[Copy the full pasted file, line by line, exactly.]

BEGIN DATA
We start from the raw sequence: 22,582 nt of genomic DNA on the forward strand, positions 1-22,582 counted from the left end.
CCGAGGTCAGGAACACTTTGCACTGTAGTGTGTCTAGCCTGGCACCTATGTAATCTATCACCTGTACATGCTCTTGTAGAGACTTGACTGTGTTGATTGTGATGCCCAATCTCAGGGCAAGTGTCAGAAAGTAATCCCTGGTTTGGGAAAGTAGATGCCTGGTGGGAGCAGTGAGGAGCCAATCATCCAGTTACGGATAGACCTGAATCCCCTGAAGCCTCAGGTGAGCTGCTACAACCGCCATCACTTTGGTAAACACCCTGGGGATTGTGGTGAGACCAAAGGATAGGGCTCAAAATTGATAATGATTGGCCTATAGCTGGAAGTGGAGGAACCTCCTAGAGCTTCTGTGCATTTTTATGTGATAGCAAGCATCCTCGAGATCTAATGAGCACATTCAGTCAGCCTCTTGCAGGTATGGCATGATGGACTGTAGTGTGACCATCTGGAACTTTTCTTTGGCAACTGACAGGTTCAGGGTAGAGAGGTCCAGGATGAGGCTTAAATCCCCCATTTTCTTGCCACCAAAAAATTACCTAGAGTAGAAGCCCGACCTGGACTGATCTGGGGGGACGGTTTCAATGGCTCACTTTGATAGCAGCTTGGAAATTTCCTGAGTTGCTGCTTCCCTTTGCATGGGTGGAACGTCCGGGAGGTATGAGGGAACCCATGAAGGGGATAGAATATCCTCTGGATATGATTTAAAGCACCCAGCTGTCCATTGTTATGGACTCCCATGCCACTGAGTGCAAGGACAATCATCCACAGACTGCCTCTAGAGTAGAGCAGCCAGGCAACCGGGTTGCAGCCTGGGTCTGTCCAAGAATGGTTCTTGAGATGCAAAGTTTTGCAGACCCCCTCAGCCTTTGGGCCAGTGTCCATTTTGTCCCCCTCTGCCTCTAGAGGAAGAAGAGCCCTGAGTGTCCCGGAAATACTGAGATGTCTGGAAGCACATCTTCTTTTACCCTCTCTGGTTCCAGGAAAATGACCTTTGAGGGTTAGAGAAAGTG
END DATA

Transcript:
We start from the raw sequence: 22,582 nt of genomic DNA on the forward strand, positions 1-22,582 counted from the left end.
CCGAGGTCAGGAACACTTTGCACTGTAGTGTGTCTAGCCTGGCACCTATGTAATCTATCACCTGTACATGCTCTTGTAGAGACTTGACTGTGTTGATTGTGATGCCCAATCTCAGGGCAAGTGTCAGAAAGTAATCCCTGGTTTGGGAAAGTAGATGCCTGGTGGGAGCAGTGAGGAGCCAATCATCCAGTTACGGATAGACCTGAATCCCCTGAAGCCTCAGGTGAGCTGCTACAACCGCCATCACTTTGGTAAACACCCTGGGGATTGTGGTGAGACCAAAGGATAGGGCTCAAAATTGATAATGATTGGCCTATAGCTGGAAGTGGAGGAACCTCCTAGAGCTTCTGTGCATTTTTATGTGATAGCAAGCATCCTCGAGATCTAATGAGCACATTCAGTCAGCCTCTTGCAGGTATGGCATGATGGACTGTAGTGTGACCATCTGGAACTTTTCTTTGGCAACTGACAGGTTCAGGGTAGAGAGGTCCAGGATGAGGCTTAAATCCCCCATTTTCTTGCCACCAAAAAATTACCTAGAGTAGAAGCCCGACCTGGACTGATCTGGGGGGACGGTTTCAATGGCTCACTTTGATAGCAGCTTGGAAATTTCCTGAGTTGCTGCTTCCCTTTGCATGGGTGGAACGTCCGGGAGGTATGAGGGAACCCATGAAGGGGATAGAATATCCTCTGGATATGATTTAAAGCACCCAGCTGTCCATTGTTATGGACTCCCATGCCACTGAGTGCAAGGACAATCATCCACAGACTGCCTCTAGAGTAGAGCAGCCAGGCAACCGGGTTGCAGCCTGGGTCTGTCCAAGAATGGTTCTTGAGATGCAAAGTTTTGCAGACCCCCTCAGCCTTTGGGCCAGTGTCCATTTTGTCCCCCTCTGCCTCTAGAGGAAGAAGAGCCCTGAGTGTCCCGGAAATACTGAGATGTCTGGAAGCACATCTTCTTTTACCCTCTCTGGTTCCAGGAAAATGACCTTTGAGGGTTAGAGAAAGTG